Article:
Social media platforms have an incredibly wide reach, enabling wine brands to target specific demographics and build brand awareness. Audiences are focused and engaged, allowing brands to interact directly with their customers, build brand loyalty and relationships and ultimately convert engagement into sales. User-generated content, influencer marketing and interactive campaigns create a strong connection with the audience to drive engagement. Additionally, using social media to showcase the story behind the wines and explain the ideas behind the brand and production processes humanises products and fosters more meaningful connections within your community.
Be SocialOne of the biggest things brands forget when building social media activity is to be social. Users notice when brands have hired external agencies to run their platforms as, without a true understanding of the brand and a presence on-the-ground, there’s often no personality or brand continuity. Personal interactions with customers encourage conversation and raw behind-the-scenes content creates authenticity and transparency.
A trend currently dominating LinkedIn is personal branding and employee advocacy. Employees are embracing advocating for their brands; as a marketing strategy, it can broaden reach, give greater personality, and help individuals build stronger professional relationships. This can be especially effective for people in a sales or customer-facing role.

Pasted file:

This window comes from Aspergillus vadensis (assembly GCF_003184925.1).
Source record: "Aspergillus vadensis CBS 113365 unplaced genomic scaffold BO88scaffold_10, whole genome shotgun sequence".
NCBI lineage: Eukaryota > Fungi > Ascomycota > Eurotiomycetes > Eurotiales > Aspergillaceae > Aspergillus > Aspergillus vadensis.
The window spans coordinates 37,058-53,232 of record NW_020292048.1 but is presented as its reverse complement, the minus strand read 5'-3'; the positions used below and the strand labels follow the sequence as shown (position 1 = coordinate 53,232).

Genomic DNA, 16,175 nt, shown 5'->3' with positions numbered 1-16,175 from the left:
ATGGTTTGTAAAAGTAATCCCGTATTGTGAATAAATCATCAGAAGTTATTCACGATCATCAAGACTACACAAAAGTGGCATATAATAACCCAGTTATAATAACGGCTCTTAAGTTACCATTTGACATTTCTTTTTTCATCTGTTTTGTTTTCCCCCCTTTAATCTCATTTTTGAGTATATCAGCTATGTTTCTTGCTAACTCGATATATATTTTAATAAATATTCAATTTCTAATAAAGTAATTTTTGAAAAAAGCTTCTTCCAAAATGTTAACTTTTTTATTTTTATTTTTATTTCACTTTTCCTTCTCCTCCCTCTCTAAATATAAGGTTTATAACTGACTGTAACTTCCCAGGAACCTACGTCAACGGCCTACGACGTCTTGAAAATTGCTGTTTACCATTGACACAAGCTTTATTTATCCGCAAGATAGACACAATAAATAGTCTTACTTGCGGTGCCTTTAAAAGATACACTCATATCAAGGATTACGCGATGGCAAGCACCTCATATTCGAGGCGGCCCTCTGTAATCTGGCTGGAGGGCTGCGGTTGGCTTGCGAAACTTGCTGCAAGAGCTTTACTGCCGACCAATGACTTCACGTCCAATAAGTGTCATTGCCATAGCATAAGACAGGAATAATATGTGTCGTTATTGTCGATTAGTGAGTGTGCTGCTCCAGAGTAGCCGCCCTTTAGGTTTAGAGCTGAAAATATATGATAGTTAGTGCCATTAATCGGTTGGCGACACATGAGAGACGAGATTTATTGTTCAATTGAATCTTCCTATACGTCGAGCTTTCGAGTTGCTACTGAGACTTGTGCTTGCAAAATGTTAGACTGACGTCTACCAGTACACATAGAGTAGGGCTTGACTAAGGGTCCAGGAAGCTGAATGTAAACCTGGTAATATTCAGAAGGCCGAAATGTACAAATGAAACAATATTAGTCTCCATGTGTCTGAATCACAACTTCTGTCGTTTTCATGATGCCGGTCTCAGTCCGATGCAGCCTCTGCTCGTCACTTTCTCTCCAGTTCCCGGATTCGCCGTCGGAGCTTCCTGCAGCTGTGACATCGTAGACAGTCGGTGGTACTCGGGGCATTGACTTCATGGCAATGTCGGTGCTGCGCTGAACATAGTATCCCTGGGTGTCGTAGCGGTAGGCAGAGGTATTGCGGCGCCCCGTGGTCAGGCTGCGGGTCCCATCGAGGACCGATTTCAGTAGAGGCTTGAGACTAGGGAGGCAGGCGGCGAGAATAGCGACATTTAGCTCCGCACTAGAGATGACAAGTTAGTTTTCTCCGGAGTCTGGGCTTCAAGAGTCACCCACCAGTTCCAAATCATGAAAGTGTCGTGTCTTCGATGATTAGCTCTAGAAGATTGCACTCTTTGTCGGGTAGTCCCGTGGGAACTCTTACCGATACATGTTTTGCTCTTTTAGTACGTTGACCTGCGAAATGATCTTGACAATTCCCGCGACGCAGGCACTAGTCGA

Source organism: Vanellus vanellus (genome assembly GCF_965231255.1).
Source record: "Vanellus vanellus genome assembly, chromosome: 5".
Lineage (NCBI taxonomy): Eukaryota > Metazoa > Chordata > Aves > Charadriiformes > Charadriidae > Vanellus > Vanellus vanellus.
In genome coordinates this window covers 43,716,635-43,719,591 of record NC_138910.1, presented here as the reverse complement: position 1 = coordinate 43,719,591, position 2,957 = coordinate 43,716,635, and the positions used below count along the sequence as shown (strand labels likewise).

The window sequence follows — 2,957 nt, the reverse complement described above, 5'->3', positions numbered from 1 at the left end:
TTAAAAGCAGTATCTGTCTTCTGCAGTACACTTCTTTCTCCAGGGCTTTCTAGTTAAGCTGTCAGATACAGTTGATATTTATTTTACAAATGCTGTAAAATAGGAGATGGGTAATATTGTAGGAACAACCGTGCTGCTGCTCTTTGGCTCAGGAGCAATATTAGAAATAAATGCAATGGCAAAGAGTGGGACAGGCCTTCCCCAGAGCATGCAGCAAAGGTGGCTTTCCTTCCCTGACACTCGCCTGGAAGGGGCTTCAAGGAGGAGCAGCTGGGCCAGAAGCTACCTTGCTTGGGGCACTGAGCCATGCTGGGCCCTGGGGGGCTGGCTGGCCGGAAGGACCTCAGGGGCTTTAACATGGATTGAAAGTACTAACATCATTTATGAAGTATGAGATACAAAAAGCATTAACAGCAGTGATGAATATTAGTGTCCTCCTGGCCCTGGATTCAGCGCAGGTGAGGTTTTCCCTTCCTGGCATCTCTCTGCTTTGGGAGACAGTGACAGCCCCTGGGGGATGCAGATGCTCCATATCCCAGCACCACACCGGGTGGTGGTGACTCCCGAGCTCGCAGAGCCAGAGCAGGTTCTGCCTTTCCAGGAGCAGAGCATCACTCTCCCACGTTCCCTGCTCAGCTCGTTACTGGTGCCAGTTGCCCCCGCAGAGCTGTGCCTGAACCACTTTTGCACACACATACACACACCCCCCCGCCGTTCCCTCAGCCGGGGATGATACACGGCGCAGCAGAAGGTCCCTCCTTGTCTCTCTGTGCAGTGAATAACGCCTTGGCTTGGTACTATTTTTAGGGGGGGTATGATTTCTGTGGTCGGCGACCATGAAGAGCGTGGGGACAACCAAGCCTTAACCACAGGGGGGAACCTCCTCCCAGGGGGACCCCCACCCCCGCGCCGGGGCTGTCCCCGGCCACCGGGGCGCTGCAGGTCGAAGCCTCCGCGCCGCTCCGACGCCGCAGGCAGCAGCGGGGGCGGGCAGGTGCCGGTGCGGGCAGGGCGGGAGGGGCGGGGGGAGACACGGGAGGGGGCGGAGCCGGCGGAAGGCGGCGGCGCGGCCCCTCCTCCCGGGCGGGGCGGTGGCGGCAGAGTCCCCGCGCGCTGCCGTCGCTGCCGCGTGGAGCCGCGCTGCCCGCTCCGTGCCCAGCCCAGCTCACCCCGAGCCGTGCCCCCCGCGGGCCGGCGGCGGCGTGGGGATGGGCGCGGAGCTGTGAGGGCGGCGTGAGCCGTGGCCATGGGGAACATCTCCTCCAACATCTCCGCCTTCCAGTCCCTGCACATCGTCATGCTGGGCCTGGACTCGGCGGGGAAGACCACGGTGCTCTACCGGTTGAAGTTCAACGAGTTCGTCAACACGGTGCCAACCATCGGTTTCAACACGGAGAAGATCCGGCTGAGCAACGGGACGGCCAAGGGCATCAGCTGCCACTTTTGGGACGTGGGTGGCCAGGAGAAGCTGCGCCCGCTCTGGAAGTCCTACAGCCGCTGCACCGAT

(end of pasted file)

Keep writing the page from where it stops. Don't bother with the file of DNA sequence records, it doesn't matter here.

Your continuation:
Humanise your brandStorytelling should be at the heart of social media content strategies, as, regardless of the product, consumers want to relate to accounts they follow on a human level. Overly filtered content and polished photoshoots are no longer an essential part of selling wine – or anything – to the social media generation. Audiences want the rawness and a degree of reality.
The success of BeReal, which has 21.6 million monthly active users (sharecreative.com) is testament to this trend. Users receive a notification at a random time once a day saying, “Time to BeReal”, indicating a two-minute time window to post a selfie and a photo of what they are doing at that exact moment as viewed through the front and back camera. The app was established to move away from heavily curated and airbrushed images that populate many social platforms, with the purpose being to capture authenticity. The app doesn’t offer paid ads (yet!) but nonetheless brands are jumping on this trending app. The chance to give followers an exclusive view of unfiltered reality and access to otherwise unseen moments rewards existing brand fans and fosters loyalty with new audiences.
Instagram v TikTok – it’s not an either-or situationCompared to traditional methods, advertising on social media is a cost-effective way to reach and engage with customers. Social media platforms work differently for all brands, and different social media platforms should work together, not against each other.
To maximise resources, brands should target where their audiences are. Many brands go all or nothing dependant on the platform or too often they simply replicate posts across different accounts. However, not tailoring your approach to suit the different platforms’ objectives and serve audiences’ needs will diminish impact. The reach on TikTok is phenomenal and use isn’t slowing down anytime soon. TikTok has become a go-to content site and is almost considered a search engine for information and entertainment. 62.3% of users worldwide saying they use the platform to follow or research brands and products (Hootsuite), making it a valuable source for new customers.